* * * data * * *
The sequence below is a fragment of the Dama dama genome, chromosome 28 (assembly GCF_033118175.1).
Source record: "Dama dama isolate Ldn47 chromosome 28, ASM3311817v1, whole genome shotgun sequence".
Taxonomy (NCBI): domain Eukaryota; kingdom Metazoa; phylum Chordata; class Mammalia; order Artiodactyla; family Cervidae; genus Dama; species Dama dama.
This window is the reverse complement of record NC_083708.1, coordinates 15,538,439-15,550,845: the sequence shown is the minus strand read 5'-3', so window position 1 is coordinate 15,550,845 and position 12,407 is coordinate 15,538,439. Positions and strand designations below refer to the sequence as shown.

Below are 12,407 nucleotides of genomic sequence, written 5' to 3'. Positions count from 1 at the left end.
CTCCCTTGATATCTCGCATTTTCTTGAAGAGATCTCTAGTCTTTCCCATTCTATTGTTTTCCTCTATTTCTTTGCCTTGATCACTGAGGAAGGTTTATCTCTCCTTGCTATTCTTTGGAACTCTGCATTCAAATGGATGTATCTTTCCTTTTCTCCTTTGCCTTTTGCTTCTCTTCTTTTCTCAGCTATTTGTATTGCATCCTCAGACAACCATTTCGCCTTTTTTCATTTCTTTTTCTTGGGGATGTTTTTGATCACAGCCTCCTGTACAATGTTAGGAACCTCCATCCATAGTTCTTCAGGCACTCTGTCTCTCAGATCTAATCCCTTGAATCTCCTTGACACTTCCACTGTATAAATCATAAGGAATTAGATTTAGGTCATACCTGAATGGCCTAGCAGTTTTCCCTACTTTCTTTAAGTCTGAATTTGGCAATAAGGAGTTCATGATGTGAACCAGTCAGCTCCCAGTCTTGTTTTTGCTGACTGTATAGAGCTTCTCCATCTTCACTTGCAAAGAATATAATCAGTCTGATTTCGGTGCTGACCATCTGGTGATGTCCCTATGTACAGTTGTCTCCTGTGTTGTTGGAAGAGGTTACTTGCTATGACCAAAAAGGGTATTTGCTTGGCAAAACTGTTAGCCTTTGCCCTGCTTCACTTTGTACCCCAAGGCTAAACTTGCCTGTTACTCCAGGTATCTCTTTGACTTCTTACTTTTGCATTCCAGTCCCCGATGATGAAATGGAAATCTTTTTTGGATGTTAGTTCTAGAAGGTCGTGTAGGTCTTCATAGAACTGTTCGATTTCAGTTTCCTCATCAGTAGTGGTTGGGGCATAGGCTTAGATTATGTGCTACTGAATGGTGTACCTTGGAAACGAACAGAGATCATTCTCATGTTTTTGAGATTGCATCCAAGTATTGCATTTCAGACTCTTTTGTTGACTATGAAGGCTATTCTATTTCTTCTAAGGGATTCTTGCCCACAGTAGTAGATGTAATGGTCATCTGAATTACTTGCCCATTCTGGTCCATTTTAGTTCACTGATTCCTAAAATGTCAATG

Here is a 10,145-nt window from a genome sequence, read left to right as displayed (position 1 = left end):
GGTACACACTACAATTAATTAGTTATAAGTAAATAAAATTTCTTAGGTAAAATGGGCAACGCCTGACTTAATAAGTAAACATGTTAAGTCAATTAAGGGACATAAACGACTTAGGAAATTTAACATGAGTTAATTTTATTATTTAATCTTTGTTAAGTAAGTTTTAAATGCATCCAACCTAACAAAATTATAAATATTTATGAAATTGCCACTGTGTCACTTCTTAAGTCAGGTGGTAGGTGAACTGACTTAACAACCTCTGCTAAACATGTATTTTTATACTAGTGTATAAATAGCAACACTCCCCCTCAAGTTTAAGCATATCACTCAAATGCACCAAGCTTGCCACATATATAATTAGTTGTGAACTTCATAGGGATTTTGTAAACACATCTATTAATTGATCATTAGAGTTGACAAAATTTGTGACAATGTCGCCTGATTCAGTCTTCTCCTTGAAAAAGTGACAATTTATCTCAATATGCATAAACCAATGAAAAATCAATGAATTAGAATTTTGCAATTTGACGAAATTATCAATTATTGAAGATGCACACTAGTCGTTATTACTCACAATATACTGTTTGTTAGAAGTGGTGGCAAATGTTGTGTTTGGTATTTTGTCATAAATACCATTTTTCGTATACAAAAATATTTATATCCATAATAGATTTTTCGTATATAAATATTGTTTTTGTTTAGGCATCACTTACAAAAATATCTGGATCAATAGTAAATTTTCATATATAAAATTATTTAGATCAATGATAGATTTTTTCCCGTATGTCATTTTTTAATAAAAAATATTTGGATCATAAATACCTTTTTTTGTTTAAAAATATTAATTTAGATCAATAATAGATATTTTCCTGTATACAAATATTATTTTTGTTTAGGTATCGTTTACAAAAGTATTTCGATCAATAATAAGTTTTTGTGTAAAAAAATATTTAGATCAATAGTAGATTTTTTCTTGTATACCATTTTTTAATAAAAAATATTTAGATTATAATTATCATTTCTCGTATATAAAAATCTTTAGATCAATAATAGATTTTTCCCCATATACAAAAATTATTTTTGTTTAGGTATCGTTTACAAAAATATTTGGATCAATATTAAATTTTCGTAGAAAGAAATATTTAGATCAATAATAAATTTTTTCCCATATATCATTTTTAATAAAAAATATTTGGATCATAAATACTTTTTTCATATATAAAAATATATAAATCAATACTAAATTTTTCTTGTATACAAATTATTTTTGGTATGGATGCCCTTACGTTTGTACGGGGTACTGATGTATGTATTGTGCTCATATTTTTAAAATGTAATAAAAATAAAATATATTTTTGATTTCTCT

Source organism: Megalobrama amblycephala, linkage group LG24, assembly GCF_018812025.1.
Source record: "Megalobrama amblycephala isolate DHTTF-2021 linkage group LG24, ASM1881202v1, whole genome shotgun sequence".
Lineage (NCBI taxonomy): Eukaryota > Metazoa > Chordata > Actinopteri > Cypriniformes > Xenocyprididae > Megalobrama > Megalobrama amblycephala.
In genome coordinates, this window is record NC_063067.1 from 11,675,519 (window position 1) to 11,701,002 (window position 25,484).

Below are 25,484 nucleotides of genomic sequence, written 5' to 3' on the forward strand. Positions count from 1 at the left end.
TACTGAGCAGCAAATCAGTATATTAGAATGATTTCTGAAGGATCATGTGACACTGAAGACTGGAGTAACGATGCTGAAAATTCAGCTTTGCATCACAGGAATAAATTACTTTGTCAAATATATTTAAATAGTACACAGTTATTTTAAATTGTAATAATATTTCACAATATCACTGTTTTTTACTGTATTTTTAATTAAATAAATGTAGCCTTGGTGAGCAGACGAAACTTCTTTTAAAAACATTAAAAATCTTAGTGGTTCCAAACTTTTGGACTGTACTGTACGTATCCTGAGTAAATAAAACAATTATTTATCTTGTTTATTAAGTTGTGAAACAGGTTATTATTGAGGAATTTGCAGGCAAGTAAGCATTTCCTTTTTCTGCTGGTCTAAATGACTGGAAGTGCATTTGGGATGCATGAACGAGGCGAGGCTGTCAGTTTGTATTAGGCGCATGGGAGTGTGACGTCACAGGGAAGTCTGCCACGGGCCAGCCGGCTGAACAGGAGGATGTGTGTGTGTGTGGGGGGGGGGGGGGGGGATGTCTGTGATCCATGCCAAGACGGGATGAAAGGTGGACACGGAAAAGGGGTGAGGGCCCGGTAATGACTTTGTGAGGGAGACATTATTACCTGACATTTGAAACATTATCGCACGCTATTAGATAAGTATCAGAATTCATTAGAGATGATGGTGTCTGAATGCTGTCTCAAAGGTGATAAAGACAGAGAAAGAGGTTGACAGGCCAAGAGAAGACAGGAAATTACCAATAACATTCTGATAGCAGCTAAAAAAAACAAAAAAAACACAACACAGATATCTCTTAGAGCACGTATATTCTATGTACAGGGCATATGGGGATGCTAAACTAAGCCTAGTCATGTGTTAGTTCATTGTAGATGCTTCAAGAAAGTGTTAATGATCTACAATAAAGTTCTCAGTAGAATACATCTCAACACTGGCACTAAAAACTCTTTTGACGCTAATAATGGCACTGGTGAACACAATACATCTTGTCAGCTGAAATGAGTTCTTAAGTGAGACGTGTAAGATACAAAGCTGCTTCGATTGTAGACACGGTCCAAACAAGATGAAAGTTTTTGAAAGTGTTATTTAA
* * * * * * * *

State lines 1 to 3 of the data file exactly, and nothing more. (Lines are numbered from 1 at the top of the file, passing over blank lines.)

The sequence below is a fragment of the Dama dama genome, chromosome 28 (assembly GCF_033118175.1).
Source record: "Dama dama isolate Ldn47 chromosome 28, ASM3311817v1, whole genome shotgun sequence".
Taxonomy (NCBI): domain Eukaryota; kingdom Metazoa; phylum Chordata; class Mammalia; order Artiodactyla; family Cervidae; genus Dama; species Dama dama.